Essentials

The Billy Graham Crusade (1959) A Personal Memoir

As we approach the 60th anniversary year of the momentous 1959 Billy Graham Crusade in Australia, Bishop Tony Nichols recalls how Graham touched the people around him, and what flowed out of this and later Crusades.

Bishop Tony Nichols ministers at St Lawrence’s Dalkeith, WA and beyond.

Next year marks the sixtieth anniversary of Billy Graham’s first visit to Australia in 1959 when he led ‘crusades’ across all capital cities over a four-month period. To commemorate the remarkable outpouring of God’s Spirit in which thousands decided to follow Christ, Franklin Graham, Billy’s son, will speak in each capital city in February 2019.

Billy Graham was invited to Australia by the Primate of the Anglican Church, Archbishop Howard Mowll who did not live to witness the extraordinary results. His initiative, however, launched an unprecedented ecumenical movement which saw thousands of Christians from different denominations meeting weekly for prayer for God’s blessing on Australia. Over 8,000 enrolled for counsellor training in Sydney alone. Those training sessions were a great blessing to me personally, not least because we had to learn off by heart over twenty passages of Scripture. Volunteers were also organised for support roles and each of the choirs had a thousand members. The organisation was superb.

Crusade statistics have frequently been rehearsed. Attendances totalled three million. Australia’s total population at the time was twelve million. Melbourne attendances totalled 719,000. The Sydney Crusade drew 980,000. In the other capitals, meetings were taken by associate evangelists with Graham speaking at the final meetings. In Perth, the attendance was 106,800. A broader radio audience heard his trademark, ‘The Bible says’. Landlines relayed hundreds of services to rural communities. Of those who heard Billy Graham, over 150,000 made ‘decisions for Christ’. Not a few subsequently became significant leaders, both in Australia and in overseas missions.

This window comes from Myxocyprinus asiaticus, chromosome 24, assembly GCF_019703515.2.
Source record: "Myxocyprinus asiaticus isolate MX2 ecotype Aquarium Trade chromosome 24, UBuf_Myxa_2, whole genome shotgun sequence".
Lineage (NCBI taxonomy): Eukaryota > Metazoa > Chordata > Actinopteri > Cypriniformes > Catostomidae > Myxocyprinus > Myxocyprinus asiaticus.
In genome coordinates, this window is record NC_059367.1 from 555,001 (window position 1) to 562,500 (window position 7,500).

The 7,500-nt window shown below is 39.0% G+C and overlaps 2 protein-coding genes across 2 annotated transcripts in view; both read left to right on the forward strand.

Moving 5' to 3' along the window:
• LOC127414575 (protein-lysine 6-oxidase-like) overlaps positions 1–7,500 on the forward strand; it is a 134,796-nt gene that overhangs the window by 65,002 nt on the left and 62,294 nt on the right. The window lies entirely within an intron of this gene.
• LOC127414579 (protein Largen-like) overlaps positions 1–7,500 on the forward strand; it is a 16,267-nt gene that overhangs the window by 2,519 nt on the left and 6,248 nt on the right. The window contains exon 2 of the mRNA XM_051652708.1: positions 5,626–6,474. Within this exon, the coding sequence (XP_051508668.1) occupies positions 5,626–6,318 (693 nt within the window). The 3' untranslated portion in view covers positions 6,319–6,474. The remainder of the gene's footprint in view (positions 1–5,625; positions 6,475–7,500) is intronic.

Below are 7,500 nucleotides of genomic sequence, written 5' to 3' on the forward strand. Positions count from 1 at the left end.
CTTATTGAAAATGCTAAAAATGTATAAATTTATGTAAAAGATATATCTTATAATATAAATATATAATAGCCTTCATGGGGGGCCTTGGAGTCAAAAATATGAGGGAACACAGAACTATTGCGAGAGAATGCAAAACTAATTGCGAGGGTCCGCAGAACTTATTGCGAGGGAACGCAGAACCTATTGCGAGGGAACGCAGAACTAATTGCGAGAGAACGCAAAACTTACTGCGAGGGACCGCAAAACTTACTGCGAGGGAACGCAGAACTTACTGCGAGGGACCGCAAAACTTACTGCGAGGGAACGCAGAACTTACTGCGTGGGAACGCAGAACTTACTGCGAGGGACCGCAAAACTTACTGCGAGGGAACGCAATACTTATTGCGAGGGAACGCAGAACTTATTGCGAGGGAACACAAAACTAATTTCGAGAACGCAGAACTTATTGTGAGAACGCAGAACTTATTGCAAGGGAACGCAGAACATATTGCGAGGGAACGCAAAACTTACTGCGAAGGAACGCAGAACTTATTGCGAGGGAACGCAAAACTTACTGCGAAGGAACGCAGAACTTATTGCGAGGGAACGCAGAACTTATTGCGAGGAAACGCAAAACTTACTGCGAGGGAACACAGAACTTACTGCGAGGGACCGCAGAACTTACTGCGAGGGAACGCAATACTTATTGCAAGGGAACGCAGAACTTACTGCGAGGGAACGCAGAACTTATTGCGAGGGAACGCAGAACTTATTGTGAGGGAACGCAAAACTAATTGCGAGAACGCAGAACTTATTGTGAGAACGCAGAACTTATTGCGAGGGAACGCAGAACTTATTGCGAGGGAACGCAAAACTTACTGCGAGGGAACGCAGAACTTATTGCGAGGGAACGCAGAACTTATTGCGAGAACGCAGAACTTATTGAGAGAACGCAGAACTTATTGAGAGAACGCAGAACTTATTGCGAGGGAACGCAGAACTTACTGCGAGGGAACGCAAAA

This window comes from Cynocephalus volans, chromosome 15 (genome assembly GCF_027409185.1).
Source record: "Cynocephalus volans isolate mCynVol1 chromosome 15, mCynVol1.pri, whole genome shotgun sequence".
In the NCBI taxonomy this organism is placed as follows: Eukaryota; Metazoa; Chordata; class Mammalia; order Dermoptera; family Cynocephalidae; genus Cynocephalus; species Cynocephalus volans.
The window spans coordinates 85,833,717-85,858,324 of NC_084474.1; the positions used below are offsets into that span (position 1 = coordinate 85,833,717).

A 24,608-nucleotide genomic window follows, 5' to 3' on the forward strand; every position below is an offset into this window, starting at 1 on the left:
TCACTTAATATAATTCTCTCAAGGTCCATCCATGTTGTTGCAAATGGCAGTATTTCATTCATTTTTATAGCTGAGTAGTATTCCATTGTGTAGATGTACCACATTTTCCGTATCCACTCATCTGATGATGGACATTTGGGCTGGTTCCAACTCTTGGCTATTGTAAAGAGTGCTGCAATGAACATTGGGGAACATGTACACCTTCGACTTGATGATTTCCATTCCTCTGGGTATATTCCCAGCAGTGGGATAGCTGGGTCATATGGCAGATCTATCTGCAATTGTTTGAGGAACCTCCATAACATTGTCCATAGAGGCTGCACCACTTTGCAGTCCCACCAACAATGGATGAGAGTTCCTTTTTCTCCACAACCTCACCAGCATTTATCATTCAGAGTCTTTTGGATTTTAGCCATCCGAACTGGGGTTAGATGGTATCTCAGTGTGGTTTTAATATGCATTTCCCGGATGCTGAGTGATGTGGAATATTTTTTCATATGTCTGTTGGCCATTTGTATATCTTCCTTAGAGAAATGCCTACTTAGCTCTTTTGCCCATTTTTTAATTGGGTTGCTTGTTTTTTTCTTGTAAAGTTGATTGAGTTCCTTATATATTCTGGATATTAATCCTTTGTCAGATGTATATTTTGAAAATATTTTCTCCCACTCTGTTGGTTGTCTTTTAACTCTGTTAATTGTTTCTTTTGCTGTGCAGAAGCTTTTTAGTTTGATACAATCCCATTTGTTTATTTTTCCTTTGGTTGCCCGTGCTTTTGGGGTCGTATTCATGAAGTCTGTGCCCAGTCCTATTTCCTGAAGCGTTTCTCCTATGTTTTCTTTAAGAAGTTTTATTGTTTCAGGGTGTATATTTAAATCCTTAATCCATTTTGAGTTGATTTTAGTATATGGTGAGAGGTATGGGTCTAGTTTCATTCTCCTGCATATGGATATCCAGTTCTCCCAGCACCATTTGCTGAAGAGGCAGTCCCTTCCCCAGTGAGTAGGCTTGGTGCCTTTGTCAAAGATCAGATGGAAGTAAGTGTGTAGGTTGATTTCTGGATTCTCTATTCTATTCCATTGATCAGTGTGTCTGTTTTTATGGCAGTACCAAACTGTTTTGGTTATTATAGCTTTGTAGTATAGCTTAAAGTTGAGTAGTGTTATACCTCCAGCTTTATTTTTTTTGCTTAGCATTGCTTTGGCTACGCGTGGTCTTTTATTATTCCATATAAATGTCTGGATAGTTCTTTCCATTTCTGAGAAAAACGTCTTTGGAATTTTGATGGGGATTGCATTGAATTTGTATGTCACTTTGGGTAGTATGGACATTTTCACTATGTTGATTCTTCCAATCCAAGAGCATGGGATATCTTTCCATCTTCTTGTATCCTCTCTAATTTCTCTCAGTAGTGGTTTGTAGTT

Some colourful stories made newspaper headlines: ‘Thug Gives Up Revolver’, ‘Burglar Hands over Tool Kit’. Businesses reported an epidemic of repayment of bad debts. Enrolments in Bible Colleges doubled over the next four years. Churches which supported the Crusade were undoubtedly revitalised.

Not all church leaders supported the Crusade. The Bishops of Newcastle, Canberra-Goulburn, and Rockhampton derided Billy Graham’s simplistic use of the Bible. But many of their flock heard the gospel for the first time in language they could understand and confessed faith in the Lord Jesus.
My home parish of St. Augustine’s Bulli did not support the Crusade. The rector was a good man, but he, and all members of the Parish Council, were members of the Masonic Lodge. So an older layman, Bill Lackenby, and I organised a bus for the four weeks of the Showground meetings in Sydney, 70 km away. I still do not know how we paid for it. Astonishingly, the parish received about 200 referrals, almost all non-church goers. The rector fell ill and a young curate from Moore College, Reg Barker, was recruited. He faithfully visited all who were referred. The parish experienced new life and to this day is a vibrant fellowship. Our elder son and his family moved to the district ten years ago and are keen members of ‘Bulli Anglican’, as it is now known.